Stories about comebacks don’t always have happy endings.
The scoreboard said Evanston senior Anastasia Goncharova was on the wrong end of a three-set finale in the singles finals at the Illinois High School Association Class 2A state tennis tournament Saturday at Buffalo Grove High School.
But did Goncharova feel like a loser after placing 2nd in the state of Illinois for the 2nd year in a row?
Top-seeded Kolie Allen of Glenbard East pulled away in the final set from the sweet-swinging ETHS southpaw for a 6-2, 4-6, 6-1 triumph and ended Goncharova’s bid to become the first female tennis champion in school history.
But the defeat couldn’t diminish an amazing season that began with the Evanston senior working feverishly on rehabilitating her right knee following surgery last spring.
Fierce competitor though she is, Goncharova was just happy to be there Saturday, competing at an elite level once again.
“Last year when I lost in such a heartbreaking manner (also in 3 sets), I was disappointed,” Goncharova said while surrounded Saturday by teammates and well-wishers, including the surgeon who performed the operation. “But right now 2nd place doesn’t matter. I feel like I won this.
“Before the season I had no expectations at all. I remember lying down in bed after the surgery and wondering if I’d ever even be able to bend my knee again. I didn’t know what would happen, and I can’t believe all that I did. I’m super proud no matter what the results are. I’m just happy that I was healthy and able to play this year.”
A checklist of Goncharova’s accomplishments as a senior would include a single season school mark for victories — at 24-2 she broke the record she shared with Brigit Larson with 21. She also became the first ETHS player to reach the state championship match in back-to-back seasons, and was also the first to claim Central Suburban League South division and sectional championships.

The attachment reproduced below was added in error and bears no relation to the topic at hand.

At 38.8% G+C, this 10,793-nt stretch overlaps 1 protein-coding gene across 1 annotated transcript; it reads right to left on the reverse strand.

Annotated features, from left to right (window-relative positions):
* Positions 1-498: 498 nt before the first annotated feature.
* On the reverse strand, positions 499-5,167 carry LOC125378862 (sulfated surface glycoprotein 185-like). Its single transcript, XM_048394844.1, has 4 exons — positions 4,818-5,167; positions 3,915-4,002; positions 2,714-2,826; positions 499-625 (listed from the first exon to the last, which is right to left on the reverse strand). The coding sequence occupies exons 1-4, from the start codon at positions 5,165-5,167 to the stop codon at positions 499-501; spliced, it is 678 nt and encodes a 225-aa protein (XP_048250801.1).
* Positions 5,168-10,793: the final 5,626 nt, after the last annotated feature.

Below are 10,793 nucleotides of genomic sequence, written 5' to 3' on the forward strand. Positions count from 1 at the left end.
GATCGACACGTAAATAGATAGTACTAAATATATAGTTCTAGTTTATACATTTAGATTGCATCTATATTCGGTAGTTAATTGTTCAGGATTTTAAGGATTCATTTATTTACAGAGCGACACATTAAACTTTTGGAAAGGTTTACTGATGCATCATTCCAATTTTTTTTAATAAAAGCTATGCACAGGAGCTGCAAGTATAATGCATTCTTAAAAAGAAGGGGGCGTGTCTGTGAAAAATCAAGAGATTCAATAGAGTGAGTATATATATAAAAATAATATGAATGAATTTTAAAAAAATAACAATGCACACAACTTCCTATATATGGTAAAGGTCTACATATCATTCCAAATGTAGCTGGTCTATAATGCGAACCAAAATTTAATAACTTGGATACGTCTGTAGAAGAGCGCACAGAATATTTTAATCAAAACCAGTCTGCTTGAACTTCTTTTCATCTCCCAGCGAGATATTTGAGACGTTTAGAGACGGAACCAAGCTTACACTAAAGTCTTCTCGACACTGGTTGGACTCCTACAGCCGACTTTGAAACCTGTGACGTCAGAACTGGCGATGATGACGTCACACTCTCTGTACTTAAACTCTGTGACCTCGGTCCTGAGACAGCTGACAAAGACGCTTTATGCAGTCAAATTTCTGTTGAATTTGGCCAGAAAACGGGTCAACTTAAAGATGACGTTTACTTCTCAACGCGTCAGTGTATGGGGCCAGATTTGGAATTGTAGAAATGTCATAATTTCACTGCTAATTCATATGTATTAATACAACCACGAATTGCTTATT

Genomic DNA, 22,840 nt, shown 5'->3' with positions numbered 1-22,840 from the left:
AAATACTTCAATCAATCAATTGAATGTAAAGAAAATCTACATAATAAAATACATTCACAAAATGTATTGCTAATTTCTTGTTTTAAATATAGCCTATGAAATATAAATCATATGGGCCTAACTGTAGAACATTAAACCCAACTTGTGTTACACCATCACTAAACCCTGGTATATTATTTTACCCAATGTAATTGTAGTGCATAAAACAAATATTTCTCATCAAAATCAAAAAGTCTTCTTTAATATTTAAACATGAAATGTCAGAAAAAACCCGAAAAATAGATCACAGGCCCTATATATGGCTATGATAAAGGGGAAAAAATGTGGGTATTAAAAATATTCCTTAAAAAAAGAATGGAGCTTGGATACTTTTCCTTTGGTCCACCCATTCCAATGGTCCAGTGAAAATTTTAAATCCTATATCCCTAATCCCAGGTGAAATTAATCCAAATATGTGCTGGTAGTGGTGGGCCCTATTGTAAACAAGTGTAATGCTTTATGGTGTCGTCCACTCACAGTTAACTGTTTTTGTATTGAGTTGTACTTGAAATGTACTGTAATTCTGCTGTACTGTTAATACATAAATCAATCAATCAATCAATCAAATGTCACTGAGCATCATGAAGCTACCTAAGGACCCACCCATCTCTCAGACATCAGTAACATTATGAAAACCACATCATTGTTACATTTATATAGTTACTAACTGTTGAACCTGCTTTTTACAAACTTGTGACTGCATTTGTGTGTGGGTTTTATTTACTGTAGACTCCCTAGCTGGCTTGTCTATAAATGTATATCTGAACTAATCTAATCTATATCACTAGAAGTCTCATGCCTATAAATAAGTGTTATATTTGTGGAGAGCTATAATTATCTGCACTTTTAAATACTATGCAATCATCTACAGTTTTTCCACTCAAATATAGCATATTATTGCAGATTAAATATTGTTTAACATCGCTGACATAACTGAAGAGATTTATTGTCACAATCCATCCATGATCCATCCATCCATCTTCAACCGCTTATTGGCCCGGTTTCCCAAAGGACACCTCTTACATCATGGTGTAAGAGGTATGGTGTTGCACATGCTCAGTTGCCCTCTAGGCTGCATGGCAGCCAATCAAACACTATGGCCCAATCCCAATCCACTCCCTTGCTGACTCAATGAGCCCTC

Goncharova finished her two-year career at ETHS — she didn’t join the high school team until her junior year — with a 45-6 won-loss record. Her 5 consecutive victories at the 3-day state tournament, combined with one win from the doubles team of Annie Hedges and Margot Connor, lifted Evanston to a tie for 10th place in the team standings along with Deerfield and Lake Forest at 13 points apiece.
ETHS head coach Joyce Anderson previously called Goncharova “a once in a lifetime player” and didn’t see anything this weekend that would change her mind.
“What she did for us at Evanston is Hall of Fame material, in my opinion,” Anderson said. “It’s been a pleasure for me coaching her. Her presence on this team was really something.
“She came back better than ever from the injury, and that’s so tough to do. I think she’s a better player than she was last year — her mental game is much better, her serve is much better, everything is better — and sometimes when bad things happen it can have a good result.
“Anastasia’s a fighter, and that comeback she had in the second set was just awesome. But Allen (an Ohio State University recruit) is such a force out there, and she didn’t waver. She really brought it at the end.”
“I’m happy with the way I was able to recover today (from an exhausting 6-3, 7-6 (8) win over Deerfield’s Emily Casati in the semifinals). I’ve played Kolie many times before, and I’ve never beaten her. But I think this is the best I’ve ever played against her,” said Goncharova.
“In the first set I was nervous and she didn’t have to do too much against me. Then I relaxed and started going after my shots. Winning that second set took everything I had out of me, though. I battled just to get to that third set.”
Allen broke Goncharova’s serve in the third game of the third set and the ETHS standout saw her hitting errors pile up on the way to defeat. Allen grabbed the momentum and didn’t let go on her way to the title.
Goncharova’s path to the title match included straight-set victories against Maja Kozerski of Maine West (6-1, 6-1); Sarah Williams of Whitney Young (6-0, 6-0); Olivia Oosterbaan of Hinsdale Central (6-2, 6-0) and Zoe Taylor of Stevenson (6-3, 6-3) leading up to Saturday’s showdowns.
In the semifinals against Casati, whose father actually competed for ETHS back in the 1970s, Goncharova rushed the net more frequently than usual and the strategy mostly paid off. She did it to conserve energy, but the match still lasted more than 3 hours.
Casati cut into a 5-2 lead and forced the tiebreaker, which Goncharova won 10-8. The Evanston southpaw was actually just one point away from victory in regulation play, but Casati refused to go down without a fight.
“I don’t think I relaxed out there,” Goncharova said. “She just started playing better, and I cooled off a little.”